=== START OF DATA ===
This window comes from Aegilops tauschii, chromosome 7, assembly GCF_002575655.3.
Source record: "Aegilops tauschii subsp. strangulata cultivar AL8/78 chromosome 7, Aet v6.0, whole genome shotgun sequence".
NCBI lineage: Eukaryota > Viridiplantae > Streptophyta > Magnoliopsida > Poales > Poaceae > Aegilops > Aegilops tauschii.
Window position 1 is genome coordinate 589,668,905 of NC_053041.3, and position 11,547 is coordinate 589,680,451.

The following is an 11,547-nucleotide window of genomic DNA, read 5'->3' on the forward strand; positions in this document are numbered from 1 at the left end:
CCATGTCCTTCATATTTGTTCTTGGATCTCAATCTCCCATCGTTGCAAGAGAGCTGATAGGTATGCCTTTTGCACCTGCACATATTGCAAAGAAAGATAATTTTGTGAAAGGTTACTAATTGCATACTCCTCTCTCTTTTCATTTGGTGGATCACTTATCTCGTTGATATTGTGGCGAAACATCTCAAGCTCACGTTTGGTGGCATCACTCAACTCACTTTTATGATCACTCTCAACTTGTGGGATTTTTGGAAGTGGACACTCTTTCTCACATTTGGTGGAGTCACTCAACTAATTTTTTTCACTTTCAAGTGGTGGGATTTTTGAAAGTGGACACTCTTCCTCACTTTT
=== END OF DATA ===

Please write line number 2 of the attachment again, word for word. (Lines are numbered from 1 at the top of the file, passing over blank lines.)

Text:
Source record: "Aegilops tauschii subsp. strangulata cultivar AL8/78 chromosome 7, Aet v6.0, whole genome shotgun sequence".